Inspiration can come from anywhere—and for Philippa Ovonji Odida, it comes from people. Originally from Uganda, Philippa began studying architecture with the goal of helping create equality amongst social classes.
“I remember when I started to realize what architects actually do, and what potential they had,” explains the Master of Architecture graduate, “and then started to realize that architecture can bridge that gap, that social divide that’s there in a lot of places”.
Philippa came to Halifax in 2010 on the recommendation of her uncle, a Dalhousie alumnus. After studying chemistry for two years, she transferred into the Bachelor of Environmental Design Studies and then began the Master of Architecture program.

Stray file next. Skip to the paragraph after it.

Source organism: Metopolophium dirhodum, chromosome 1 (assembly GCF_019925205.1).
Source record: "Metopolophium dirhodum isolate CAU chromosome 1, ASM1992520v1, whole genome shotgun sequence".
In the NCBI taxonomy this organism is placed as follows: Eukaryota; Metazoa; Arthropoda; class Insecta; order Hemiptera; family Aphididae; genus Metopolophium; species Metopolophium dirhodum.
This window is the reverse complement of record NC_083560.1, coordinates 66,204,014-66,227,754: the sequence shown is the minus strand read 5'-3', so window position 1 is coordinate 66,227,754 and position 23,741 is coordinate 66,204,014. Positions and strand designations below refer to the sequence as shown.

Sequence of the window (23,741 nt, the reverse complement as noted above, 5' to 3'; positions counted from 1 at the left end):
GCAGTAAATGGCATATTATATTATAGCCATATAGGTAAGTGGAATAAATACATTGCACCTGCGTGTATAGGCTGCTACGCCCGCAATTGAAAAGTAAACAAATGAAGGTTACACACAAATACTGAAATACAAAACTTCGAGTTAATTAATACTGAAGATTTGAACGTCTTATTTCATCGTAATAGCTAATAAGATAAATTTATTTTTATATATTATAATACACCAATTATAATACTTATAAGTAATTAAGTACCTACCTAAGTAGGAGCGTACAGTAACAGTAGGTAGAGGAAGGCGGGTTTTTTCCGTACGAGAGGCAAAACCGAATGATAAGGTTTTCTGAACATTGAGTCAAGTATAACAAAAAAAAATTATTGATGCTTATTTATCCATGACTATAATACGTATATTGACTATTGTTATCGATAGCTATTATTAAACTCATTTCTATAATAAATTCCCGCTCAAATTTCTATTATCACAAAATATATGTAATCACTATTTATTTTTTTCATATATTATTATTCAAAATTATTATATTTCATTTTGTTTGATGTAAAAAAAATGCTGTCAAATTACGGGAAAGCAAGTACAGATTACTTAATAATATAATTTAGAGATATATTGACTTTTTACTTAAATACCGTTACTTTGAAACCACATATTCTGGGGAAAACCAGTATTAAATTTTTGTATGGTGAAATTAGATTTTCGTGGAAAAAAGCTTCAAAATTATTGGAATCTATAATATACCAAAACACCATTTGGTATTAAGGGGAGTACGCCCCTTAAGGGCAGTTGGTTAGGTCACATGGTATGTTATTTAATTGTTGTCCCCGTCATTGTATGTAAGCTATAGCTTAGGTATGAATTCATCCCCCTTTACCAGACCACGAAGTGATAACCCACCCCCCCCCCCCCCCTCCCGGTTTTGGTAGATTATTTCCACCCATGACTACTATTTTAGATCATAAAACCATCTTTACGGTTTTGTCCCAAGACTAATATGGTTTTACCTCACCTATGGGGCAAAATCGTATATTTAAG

Over the course of the past six years, Philippa has been actively engaged both on campus and in the community. She has tutored with Dalhousie’s Imhotep’s Legacy Academy, a mentorship program between African Nova Scotian youth and university students. She assisted in establishing Dalhousie’s Rotaract Club and was a teaching assistant for a number of courses. Philippa was also a member of the Dalhousie African Student Association, which enabled her to connect with fellow classmates from various countries in Africa.
“You’ve all come to this place, which is foreign to all of you, so that kind of unites you,” she says.
Philippa completed her last co-op work term with Dalhousie professor Ted Cavanagh at his architectural research unit, Coastal Studio. Following graduation, she will continue this work for another year, focusing on the design and building of a project in Cape Breton.
Fittingly, as it was helping people that inspired Philippa to study architecture, it’s the people that she’ll miss the most after graduating.
“You become a family, you start to grow together and support each other,” she says. “That is one of the things that I love most about Dal.”
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